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NEW YORK: Citigroup shocked Wall Street Tuesday with news of the immediate resignation of chief executive Vikram Pandit and his top aide a day after the number-three US bank posted quarterly earnings.
Citi's board unanimously elected Michael Corbat, head of the Europe, Middle East and Africa division, to succeed Pandit as CEO and fill his seat on the board, the bank said.
Pandit's abrupt departure sparked speculation about the possible reasons -- a fight over compensation, the bank's quarterly earnings report Monday, or the 90 percent fall in Citi's share value under Pandit, while other banks' shares have largely recovered since the financial crisis.
Michael O'Neill, chairman of Citi's board, rejected the speculation in a conference call after the markets closed.
"Vikram chose to submit his resignation and the board accepted it. Contrary to speculation, no strategic, regulatory or operating issue precipitated the resignation," he said.
"Nor is there another shoe to drop. And certainly, there is no issue of conduct or ethics. Vikram is a person of impeccable integrity."
Asked whether pay was an issue, O'Neill said: "Categorically no."
Pandit had foregone a salary in 2009-2010 when Citi was in the red; shareholders in April voted against a proposed 2011 $15 million pay package.
The New York-based Citi, the third-largest US bank with $1.9 trillion in assets, has lagged bigger rivals JPMorgan Chase and Bank of America in recovering from the 2008 Wall Street crash under Pandit's watch.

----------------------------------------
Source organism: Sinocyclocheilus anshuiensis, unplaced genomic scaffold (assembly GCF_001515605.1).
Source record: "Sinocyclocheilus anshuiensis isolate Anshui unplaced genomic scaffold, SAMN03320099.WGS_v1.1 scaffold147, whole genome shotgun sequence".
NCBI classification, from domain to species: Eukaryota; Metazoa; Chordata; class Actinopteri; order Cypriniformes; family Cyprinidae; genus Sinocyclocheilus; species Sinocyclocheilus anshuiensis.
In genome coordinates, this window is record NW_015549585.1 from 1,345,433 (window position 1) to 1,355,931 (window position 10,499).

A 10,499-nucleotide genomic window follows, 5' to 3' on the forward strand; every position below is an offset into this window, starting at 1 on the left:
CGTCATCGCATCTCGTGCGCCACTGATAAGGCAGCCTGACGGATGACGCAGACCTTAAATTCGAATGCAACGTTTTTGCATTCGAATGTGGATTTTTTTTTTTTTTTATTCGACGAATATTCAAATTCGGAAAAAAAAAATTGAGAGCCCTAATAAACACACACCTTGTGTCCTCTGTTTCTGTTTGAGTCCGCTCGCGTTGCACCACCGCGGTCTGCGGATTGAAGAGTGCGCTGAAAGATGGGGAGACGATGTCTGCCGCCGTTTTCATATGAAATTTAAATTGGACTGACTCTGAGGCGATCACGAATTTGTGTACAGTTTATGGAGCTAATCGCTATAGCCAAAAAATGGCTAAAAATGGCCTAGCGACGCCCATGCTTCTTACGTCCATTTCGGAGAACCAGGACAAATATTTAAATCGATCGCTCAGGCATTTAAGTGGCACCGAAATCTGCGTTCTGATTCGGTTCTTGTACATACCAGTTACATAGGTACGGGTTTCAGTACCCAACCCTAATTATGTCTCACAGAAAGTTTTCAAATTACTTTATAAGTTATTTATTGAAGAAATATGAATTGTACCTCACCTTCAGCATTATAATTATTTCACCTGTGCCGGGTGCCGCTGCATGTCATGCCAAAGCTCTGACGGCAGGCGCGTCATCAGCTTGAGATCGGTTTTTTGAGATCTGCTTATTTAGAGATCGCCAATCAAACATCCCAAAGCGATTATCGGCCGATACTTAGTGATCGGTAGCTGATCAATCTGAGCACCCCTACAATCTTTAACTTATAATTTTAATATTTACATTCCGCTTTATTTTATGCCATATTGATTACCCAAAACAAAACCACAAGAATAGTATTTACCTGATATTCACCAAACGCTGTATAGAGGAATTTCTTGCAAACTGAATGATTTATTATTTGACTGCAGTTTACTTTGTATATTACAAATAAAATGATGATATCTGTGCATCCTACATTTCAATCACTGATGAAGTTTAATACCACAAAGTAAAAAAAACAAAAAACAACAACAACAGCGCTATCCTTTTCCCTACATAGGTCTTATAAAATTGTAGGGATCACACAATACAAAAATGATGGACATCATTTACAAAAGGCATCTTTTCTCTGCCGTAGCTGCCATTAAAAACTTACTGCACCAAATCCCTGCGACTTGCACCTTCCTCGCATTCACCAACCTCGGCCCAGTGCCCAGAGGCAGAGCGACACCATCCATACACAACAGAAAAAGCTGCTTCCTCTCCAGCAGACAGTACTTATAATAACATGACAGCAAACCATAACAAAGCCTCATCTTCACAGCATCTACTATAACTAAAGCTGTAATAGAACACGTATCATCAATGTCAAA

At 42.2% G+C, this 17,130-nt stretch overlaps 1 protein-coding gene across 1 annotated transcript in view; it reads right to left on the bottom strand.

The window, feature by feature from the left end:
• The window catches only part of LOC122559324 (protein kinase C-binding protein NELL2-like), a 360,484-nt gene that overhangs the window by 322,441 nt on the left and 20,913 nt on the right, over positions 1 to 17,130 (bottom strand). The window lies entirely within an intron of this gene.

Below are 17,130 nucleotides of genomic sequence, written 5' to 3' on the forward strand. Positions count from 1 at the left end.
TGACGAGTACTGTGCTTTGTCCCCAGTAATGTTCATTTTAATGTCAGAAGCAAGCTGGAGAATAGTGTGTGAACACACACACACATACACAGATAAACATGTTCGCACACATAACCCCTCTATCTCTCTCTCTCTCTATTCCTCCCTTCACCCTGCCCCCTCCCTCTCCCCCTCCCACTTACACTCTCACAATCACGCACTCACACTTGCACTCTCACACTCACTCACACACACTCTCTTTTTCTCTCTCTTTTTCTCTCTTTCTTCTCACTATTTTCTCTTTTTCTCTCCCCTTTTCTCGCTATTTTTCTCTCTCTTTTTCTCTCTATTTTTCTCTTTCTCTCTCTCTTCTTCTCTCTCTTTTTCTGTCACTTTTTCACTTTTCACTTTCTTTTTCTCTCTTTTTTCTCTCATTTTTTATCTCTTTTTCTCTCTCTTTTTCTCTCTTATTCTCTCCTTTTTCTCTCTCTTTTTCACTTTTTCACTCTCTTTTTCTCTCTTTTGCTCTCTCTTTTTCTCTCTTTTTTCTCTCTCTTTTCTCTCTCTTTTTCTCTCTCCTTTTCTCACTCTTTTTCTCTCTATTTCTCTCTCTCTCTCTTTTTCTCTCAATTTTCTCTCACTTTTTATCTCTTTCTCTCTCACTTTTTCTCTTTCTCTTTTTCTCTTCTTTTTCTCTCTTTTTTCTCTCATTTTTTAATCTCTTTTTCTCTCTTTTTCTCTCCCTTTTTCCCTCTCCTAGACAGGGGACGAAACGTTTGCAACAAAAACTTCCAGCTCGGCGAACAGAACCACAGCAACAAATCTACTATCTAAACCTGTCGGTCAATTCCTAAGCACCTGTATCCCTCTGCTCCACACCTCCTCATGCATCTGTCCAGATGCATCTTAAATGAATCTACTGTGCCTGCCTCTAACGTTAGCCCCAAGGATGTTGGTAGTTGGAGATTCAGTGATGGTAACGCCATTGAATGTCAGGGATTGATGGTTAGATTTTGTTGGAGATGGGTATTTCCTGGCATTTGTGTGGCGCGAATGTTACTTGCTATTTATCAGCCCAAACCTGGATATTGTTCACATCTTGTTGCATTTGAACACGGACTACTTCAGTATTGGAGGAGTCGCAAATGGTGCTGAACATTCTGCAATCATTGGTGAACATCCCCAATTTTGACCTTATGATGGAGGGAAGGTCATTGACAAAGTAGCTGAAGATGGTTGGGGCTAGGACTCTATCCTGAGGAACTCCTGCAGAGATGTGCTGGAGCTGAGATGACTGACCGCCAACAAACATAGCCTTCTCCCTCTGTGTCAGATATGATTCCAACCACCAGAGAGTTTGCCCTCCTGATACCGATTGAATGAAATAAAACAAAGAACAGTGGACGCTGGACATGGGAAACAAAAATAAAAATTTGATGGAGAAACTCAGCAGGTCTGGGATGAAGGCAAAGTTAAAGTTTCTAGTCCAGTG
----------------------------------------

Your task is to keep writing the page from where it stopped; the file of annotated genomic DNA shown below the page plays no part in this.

Also in focus was Pandit's handling of the bank's sale of its stake in brokerage Morgan Stanley Smith Barney (MSSB), which led to a large writedown in the third quarter.
Pandit, who joined Citi in December 2007 and steered it through the crisis, said the bank has emerged as a strong institution.
"Given the progress we have made in the last few years, I have concluded that now is the right time for someone else to take the helm at Citigroup," he said in a statement.
In an internal memo to employees, Pandit said: "After five extraordinary years, I have decided to step down as CEO of Citi... There is nothing better than our third-quarter earnings announcement to demonstrate definitively that we have turned this company around."
He called Corbat the "right person" to succeed him, citing his 29-year record of achievement and leadership at the company.
Corbat said Citigroup's fundamentals were solid and the bank was on the right path.
"With unprecedented economic, regulatory and political change, my top priority is to keep us focused on what our clients need, both today and tomorrow," he said.
Pandit's top aide, Citi president and chief operating officer John Havens, who also served as CEO of the bank's Institutional Clients Group, also resigned effective immediately.
Havens had planned to retire at year-end but decided to leave the company in light of Pandit's resignation, the company said.
Pandit told Bloomberg Television that he made the decision Monday during a discussion with chairman O'Neill.
"I've been thinking about this for a long time. It was my decision. I made it talking to Mr. O'Neill, and we did it understanding that the company was ready," he said.
Investors welcomed the change. Citi shares closed 1.6 percent higher at $37.25.
Citi, the biggest US bank before the financial crisis, had been transformed into a financial supermarket by former CEO Sandy Weill.
But the bank suffered deeply in the crisis, requiring an injection of $20 billion from the government and hundreds of billions of dollars in additional guarantees to stay afloat.
Under Pandit, Citi has recovered profitability, shedding its riskier assets and refocusing on core banking activities.
Still, it was one of four large US financial institutions -- out of 19 reviewed -- to fail a stress test last March, and the Federal Reserve rejected its plan to resume paying dividends.
On Monday, Citigroup reported an 88 percent drop in third-quarter earnings from a year ago, to $468 million, hit by heavy one-time charges, including a $4.7 billion writedown on the sale of its MSSB stake.